Previous study reported that the left anterior fascicular PVCs have an inferior, right ward direction, appearing positive in lead II, III, aVF, and negative in lead I, has an rSR’ configuration in precordial lead V1, since the impulse orignates within the left ventricular fascicles and the rigth bundle branch is last to be activated . Of our findings in this study subjects, the electrocardiographic characteristics of the PVCs arising from the LAF were exactly consistent with the findings of the prior report. In PVCs originating from LAF in left ventricular anterosuperior septum,the QRS complex was RBBB + LPFB with an inferior, rightward axis. The majority PVCs of this group were R or rsR’in lead V1, with precordial transition zone before V1. Their QRS duration was 116.07 ± 7.96 ms. The origins of LAF were further confirmed by that these PVCs was successfully terminated by delivery of RF energy on the proximal portion of the LAF, where a spike presystolic purkinje potential preceding the ventricular potential during the PVCs and sinus rhythm was reproducibly observed. Based on our study, we thought that PVCs arising from LAF was one of the eminently ablatable ventricular arrhythmias and catheter ablation for this kind PVCs has a high success(100 %).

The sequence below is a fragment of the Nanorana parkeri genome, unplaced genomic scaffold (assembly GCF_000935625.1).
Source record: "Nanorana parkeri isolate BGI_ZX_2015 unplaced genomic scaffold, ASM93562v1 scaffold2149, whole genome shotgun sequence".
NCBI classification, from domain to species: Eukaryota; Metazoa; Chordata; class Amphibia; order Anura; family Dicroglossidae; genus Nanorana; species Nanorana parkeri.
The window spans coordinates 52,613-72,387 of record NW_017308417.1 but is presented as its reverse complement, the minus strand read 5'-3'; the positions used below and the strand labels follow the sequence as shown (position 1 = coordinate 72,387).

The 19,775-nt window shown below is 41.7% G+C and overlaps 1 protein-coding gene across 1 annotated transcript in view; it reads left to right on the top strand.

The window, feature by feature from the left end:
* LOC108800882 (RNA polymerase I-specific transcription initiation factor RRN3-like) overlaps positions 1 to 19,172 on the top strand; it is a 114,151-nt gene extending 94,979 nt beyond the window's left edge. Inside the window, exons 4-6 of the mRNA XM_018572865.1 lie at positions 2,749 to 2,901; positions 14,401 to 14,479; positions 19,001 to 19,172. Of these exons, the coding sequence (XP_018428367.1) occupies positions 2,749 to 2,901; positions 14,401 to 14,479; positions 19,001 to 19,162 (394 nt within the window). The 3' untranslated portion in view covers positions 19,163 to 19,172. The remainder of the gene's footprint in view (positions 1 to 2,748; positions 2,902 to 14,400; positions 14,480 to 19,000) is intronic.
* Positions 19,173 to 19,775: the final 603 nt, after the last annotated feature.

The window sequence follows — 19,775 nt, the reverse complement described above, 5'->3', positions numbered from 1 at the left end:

In the PVCs originating from L-RCC ILT,their electrocardiographic characteristics were similar to PVCs originating from LAF but much narrower in with QRS duration (100.44 ± 3.49 ms), they were R or Rs in lead V1, and the precordial transition zone was also before V1 lead. On the basis of the electrocardiographic characteristics of these PVCs, we initially considered that these PVCs were arising from LAF, however, RF delivery on the sites with presystolic Purkinje potentials recorded did not terminated the arrhythmias, thus the origins of PVCs from the left anterior fascicular Purkinje network area were excluded. After systemic mapping, the earliest local ventricular activation of PVCs were found at L-RCC interleaflet triangle without Purkinje potential recorded, and catheter ablation performed on this site completely excluded the arrhythmias. According to this phenomenon, we postulated these PVCs arising from L-RCC LIT may have preferential conduction pathway to the proximal portion of LAF, when the ventricular ectopic activity was triggered automatically in L-RCC LIT, the impulse conducted along the preferential pathway with breakout site at LAF, the involvement of LAF in the process of depolarization resulted in PVCs morphology similar to those PVCs arising from LAF. Recent studies may provide the rationale for our speculation. First, Yamada et al. has confirmed that L-RCC ILT can be a source of PVCs . To the best of our knowledge, the aortic root consists of 3 sinuses of Valsalva, the attachment of the aortic valvular cusps results in 3 triangular extensions bound by thin fibrous walls of the aorta between the expanded sinuses, located approximately 1 cm above the base of either cusp, named interleaflet triangles. At the base of the LCC and RCC, the ventricular myocardium of the ostium of the left ventricle comes in direct contact with the aorta. The ventricular myocardium extending into the L-RCC ILT forming the ostium of the left ventricle at the same level as that connecting with the LCC and RCC, can be a potential trigger of ventricular arrhythmias. Second, recent studies showed it is sometimes difficult to precisely located the origin of ventricular arrhythmias in the aortic sinus cusp area because of the existence of preferential conduction pathway and associated anisotropic conduction . Thirdly, anatomic studies have revealed a close relationship between the L-RCC ILT and the LAF. The anterior part of the RCC is adjacent to the bifurcating atrioventricular bundle and the origin of the left bundle branch. More anteriorly, the L-RCC ILT is related to the bifurcating left bundle branch and the most proximal part of LAF . Above all, we thought that PVCs arising from L-RCC LIT having a similar electrocardiographic characteristics to those arising from LAF may be related to the preferential conduction pathway.